THE FRENCH AND INDIAN WAR.

[Illustration: THE ATTACK ON RIOTERS AT SPRINGFIELD, MASS., IN 1786.]

It has already been shown that England and France, who had long been
rivals in the Old World, had become equally bitter rivals on this side
of the Atlantic. On the west, the thirteen English colonies were walled
in by the Allegheny Mountains, beyond which none of the settlers had
advanced. All the country lying between these mountains and the
Mississippi was claimed by France, who was pushing southward through it,
and had given it the name of New France or Louisiana. The first French
settlement within the northwestern part of our country was the mission
of St. Mary, near Sault Ste. Marie, now in the State of Michigan, it
having been established in 1668. Several others of minor importance were
planted at different points.

England did not oppose the acquirement of Canada by the French early in
the seventeenth century, but no serious attempt was made by that people
to colonize the territory within the United States until 1699, when
D'Iberville crossed the Gulf of Mexico in quest of the mouth of the
Mississippi. When he found it, he planted a settlement at Biloxi, now in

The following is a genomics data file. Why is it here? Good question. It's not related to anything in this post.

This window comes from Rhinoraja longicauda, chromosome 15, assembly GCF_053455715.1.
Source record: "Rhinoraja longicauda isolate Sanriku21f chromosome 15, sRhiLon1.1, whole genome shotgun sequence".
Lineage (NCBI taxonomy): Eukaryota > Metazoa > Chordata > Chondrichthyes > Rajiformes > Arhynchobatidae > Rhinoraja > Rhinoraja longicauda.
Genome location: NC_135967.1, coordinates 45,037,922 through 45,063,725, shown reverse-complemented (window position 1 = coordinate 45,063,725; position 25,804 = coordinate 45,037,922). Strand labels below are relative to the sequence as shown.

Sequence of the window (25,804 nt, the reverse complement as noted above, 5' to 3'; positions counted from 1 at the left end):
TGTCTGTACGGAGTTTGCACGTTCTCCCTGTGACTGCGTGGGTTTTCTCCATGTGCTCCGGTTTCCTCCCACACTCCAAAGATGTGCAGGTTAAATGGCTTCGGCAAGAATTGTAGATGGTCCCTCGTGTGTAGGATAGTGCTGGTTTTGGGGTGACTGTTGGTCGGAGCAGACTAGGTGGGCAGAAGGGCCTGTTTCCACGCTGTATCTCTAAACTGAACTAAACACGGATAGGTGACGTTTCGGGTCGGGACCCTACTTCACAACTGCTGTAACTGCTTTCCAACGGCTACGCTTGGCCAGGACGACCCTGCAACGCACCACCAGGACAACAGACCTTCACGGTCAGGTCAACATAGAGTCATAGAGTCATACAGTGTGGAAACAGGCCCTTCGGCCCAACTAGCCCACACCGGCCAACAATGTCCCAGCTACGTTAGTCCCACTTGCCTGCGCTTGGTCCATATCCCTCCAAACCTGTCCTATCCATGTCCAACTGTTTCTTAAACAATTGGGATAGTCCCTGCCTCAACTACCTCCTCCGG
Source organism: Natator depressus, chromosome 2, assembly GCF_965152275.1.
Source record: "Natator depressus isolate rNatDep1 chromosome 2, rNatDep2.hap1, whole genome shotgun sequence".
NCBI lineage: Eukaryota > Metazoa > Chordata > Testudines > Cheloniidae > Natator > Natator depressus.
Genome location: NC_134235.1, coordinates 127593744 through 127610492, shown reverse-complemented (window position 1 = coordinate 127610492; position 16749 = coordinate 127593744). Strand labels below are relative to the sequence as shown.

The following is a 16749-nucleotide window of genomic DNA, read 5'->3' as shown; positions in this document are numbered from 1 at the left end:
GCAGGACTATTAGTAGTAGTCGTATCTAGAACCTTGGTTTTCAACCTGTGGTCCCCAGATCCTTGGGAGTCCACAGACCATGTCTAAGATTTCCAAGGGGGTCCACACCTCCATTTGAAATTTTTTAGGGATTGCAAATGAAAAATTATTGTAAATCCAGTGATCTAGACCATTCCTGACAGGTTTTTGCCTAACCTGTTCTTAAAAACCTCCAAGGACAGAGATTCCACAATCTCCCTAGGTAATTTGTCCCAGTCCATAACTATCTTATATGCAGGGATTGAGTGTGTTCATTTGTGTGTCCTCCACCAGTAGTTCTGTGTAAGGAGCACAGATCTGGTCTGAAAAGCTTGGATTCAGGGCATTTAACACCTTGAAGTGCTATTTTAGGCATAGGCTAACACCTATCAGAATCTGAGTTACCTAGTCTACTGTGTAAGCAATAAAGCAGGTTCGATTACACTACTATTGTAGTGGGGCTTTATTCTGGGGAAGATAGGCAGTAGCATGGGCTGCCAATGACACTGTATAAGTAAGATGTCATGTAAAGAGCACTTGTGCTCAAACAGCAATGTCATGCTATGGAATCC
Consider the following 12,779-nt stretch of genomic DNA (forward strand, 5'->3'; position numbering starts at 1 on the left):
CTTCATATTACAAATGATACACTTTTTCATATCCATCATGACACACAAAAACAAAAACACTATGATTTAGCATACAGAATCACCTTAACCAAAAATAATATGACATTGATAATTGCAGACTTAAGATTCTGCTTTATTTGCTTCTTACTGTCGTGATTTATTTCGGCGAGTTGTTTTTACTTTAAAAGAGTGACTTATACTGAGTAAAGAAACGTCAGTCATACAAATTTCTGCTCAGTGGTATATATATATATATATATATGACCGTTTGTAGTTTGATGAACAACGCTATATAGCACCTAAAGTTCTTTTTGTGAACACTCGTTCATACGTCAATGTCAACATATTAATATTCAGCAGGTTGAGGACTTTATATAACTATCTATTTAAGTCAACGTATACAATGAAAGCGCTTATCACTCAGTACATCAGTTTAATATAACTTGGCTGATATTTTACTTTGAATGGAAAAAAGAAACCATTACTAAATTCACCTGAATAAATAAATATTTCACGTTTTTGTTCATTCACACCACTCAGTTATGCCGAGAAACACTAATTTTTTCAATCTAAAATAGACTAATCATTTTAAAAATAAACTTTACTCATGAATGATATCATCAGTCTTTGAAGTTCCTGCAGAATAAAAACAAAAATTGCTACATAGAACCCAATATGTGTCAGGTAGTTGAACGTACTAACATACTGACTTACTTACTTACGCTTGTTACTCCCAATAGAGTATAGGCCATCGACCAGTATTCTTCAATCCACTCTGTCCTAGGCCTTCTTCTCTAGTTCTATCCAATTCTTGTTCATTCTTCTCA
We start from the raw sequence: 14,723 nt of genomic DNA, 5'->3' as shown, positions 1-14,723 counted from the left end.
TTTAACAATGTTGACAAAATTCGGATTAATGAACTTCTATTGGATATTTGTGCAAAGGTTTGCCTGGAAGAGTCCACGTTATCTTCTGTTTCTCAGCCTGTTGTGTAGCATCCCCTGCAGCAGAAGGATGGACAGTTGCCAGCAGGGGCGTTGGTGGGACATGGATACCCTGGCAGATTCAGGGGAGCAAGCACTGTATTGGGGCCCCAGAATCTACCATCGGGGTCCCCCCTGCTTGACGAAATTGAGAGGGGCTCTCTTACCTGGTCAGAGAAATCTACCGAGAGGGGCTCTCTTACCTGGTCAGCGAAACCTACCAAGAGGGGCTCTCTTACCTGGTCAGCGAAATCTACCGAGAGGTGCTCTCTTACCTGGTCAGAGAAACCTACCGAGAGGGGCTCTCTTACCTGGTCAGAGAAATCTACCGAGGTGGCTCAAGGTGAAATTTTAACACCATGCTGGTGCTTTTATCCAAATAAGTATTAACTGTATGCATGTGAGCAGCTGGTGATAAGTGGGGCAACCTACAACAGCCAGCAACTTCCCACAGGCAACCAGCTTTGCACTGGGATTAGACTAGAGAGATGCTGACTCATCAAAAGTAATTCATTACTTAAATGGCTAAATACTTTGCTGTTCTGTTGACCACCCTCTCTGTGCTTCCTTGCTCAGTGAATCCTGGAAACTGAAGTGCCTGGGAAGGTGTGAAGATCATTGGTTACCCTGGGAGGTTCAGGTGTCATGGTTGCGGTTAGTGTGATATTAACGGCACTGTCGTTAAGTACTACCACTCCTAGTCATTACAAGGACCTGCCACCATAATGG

Mississippi, but removed it in 1702 to Mobile. The Mississippi Company,
a French organization, obtained in 1716 a grant of Louisiana, and in
1718 sent out a colony that began the settlement of New Orleans.

It will thus be seen that by 1750 the French had acquired large
possessions in North America. They were, determined to hold them, and,
to do so, established a chain of sixty forts reaching from Montreal to
the Gulf of Mexico. These forts were the foundations of many important
cities of to-day, such as New Orleans, Natchez, Detroit, Vincennes,
Toledo, Fort Wayne, Ogdensburg, and Montreal. To the rear of the main
chain of forts were others like Mackinaw, Peoria, and Kaskaskia.

Extensive as was the territory thus taken possession of by the French,
they were fatally weak because of their scant population, amounting to
less than 150,000 souls, while the English colonies had grown to
1,500,000. The French traders were just about strong enough to hold the
Indians in check, but no more.

Thus with the French on the west and the English on the east of the
Alleghanies, the two rival forces were slowly creeping toward each
other, and were bound soon to meet, when the supreme struggle for
possession of the North American continent would open. By-and-by, the
French hunters and traders, as they climbed the western slope of the